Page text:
China braces for historic demographic shift, accelerated by COVID trauma

HONG KONG, Jan 13 (Reuters) – Living under China’s strict COVID-19 restrictions for the past three years has caused Zhang Qi enough stress and uncertainty to consider not having babies in the country.

When China abruptly dismantled its “zero COVID” regime last month to let the virus spread freely, the scales tipped to a definite “no”, the Shanghai-based e-commerce executive said.

Stories of mothers and babies unable to see doctors as medical facilities were overwhelmed with COVID infections were the last straw for Zhang.

“I heard that giving birth in a public hospital is just awful. I really wouldn’t consider having a baby,” the 31-year-old said.

A glimpse of the scars caused by the pandemic to China’s already bleak demographic outlook could be revealed when its official population data for 2022 is released on January 17.

Some demographers expect China’s population in 2022 to register its first decline since the Great Famine of 1961, a profound shift with profound implications for the global economy and world order.

New births for 2022 are expected to fall to record highs, falling below 10 million from last year’s 10.6 million babies – which were already 11.5% lower than in 2020.

“With this historic turning point, China has entered a long and irreversible process of demographic decline, a first in Chinese and world history,” said Wang Feng, a sociology professor at the University of California.

“In less than 80 years, the size of the Chinese population could be reduced by 45%. It will then be a China unrecognizable by the world.

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China’s total population grew by 480,000 to reach 1.4126 billion in 2021. The United Nations predicts that China’s population will begin to decline this year when India overtakes it as the world’s most populous country.

UN experts see China’s population shrinking by 109 million by 2050, more than triple the decline of their previous forecasts in 2019.

While nine of the world’s 10 most populous nations are experiencing declining fertility, China’s 2022 fertility rate of 1.18 was the lowest and well below the OECD standard of 2.1 for a stable population.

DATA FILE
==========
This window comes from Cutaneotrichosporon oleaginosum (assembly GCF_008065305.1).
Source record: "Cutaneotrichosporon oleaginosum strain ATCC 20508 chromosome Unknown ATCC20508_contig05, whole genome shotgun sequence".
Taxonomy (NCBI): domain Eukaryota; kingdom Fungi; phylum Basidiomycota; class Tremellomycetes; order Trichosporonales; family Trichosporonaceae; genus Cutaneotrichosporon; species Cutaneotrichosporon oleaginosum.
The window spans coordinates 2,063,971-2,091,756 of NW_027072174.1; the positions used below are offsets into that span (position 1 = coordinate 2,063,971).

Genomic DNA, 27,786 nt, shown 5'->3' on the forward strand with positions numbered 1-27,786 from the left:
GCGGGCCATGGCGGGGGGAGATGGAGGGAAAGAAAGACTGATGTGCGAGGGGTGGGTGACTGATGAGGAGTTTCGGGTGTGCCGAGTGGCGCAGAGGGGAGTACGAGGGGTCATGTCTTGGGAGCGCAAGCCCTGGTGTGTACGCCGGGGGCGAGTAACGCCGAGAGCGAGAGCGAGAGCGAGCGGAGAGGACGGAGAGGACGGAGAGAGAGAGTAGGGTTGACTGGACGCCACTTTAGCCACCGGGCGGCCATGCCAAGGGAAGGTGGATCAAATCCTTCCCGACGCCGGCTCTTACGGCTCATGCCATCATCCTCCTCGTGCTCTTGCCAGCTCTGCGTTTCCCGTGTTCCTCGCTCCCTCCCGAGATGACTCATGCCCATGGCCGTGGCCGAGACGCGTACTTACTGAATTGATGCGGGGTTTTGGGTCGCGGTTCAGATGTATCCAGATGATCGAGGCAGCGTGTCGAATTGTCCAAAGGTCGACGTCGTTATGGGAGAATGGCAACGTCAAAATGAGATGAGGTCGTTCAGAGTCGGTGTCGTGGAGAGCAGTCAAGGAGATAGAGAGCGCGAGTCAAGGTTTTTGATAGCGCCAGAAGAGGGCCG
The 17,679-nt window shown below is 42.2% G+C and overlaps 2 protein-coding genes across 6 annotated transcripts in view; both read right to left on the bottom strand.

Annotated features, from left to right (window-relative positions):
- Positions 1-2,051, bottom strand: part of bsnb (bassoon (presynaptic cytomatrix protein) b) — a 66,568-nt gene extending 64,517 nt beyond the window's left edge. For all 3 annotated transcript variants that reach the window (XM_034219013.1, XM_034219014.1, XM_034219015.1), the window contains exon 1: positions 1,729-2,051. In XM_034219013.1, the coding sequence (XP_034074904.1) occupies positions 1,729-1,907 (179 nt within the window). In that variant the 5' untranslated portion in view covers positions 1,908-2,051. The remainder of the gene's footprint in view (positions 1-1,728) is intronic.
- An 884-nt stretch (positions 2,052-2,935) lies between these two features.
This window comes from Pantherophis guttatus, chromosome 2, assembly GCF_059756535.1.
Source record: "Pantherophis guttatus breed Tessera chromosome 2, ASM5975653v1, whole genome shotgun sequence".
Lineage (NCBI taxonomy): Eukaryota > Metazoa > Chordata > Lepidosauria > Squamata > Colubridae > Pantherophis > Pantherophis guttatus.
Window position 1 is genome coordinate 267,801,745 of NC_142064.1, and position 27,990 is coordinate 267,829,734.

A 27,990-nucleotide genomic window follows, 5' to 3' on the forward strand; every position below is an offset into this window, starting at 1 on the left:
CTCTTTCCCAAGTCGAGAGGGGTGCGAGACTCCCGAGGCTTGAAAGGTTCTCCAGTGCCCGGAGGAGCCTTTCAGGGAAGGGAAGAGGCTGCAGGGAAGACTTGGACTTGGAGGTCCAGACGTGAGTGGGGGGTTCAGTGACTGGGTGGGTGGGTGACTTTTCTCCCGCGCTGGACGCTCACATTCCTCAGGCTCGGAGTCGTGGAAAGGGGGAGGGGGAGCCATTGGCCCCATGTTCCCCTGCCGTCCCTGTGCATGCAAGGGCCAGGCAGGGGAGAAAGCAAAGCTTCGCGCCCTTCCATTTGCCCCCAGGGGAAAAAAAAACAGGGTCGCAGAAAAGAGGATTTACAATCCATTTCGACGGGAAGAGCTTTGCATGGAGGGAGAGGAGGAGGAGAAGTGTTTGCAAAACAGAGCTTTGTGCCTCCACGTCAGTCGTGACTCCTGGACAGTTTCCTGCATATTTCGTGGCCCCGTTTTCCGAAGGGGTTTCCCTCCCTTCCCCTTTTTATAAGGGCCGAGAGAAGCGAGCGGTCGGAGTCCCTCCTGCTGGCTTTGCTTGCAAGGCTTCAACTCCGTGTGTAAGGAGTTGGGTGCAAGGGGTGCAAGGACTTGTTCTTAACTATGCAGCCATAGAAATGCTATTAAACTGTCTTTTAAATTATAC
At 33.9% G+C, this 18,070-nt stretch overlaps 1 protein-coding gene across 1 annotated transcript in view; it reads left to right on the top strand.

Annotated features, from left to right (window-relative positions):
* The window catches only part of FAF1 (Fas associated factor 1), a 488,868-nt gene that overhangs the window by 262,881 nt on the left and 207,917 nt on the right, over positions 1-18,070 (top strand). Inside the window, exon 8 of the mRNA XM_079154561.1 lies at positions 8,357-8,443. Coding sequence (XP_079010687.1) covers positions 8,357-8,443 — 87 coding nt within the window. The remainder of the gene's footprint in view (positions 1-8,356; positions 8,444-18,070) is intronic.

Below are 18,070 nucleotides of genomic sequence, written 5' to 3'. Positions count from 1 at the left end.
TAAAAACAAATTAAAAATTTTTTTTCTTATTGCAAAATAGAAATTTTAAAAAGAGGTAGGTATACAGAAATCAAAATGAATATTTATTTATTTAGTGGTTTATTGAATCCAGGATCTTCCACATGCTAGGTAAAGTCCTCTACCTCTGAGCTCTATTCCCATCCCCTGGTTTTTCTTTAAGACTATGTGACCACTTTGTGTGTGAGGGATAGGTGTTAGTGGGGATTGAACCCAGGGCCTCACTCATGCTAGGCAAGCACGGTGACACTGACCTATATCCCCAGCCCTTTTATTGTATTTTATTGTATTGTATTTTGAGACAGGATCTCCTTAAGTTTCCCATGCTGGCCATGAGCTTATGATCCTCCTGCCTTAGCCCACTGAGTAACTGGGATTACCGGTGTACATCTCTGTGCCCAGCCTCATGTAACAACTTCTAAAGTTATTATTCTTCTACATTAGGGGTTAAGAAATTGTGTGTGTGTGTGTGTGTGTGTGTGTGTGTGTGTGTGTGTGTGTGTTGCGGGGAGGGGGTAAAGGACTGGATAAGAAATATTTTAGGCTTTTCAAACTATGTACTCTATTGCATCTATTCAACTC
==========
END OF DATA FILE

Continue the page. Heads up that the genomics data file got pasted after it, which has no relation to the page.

The country, which imposed a one-child policy from 1980 to 2015, officially acknowledged that it was on the verge of a demographic slowdown last year, when the National Health Commission said the population could start to decline before 2025.

In October, President Xi Jinping said the government would adopt new policies to increase the country’s birth rate.

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Since 2021, authorities have introduced measures such as tax deductions, longer maternity leave, improved medical insurance and housing subsidies to entice people to have more babies.

So far, their impact has been lackluster.

Online searches for strollers on Baidu in China have fallen 17% in 2022 and 41% since 2018, while searches for baby bottles have fallen by more than a third since 2018. In contrast, searches for nursing homes increased eightfold last year.

The opposite is happening in India, where Google Trends shows a 15% year-over-year increase in searches for baby bottles in 2022, while searches for cribs have almost quintupled.

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The financial burden of raising children, some of the most stressful college entrance exams in the world, and a kindergarten enrollment rate of only around 5.5% for children under 3 – well lower than the OECD average – are key factors affecting the fertility rate, the YuWa Demographic Research Think Tank told this month.

The economic impact of an aging society will be significant.

Demographer Yi Fuxian expects the proportion of people aged 65 and over to reach 37% in 2050, up from 14% last year and 5% in 1980. Its labor force will not recover at the same rate in due to the decline in births.

“Rapid aging is slowing down the Chinese economy, reducing income and increasing public debt…China is getting older before it gets richer.”

Murphy, a 22-year-old student at Beijing Communication University in China, said she could not afford to have a child due to the slow economy.

The shutdowns cooled the economy to one of its lowest growth rates in nearly half a century last year.

“The pandemic has reinforced my perspective,” said Murphy, who declined to give his last name for privacy reasons. “Even if I could pay for my own expenses, why would I want to have babies?”

Additional reporting by Liz Lee, Joe Cash and the Beijing Newsroom; Sophie Yu in Shanghai and Angel Woo in Hong Kong; Editing by Marius Zaharia and Lincoln Feast.

Our standards: The Thomson Reuters Trust Principles.

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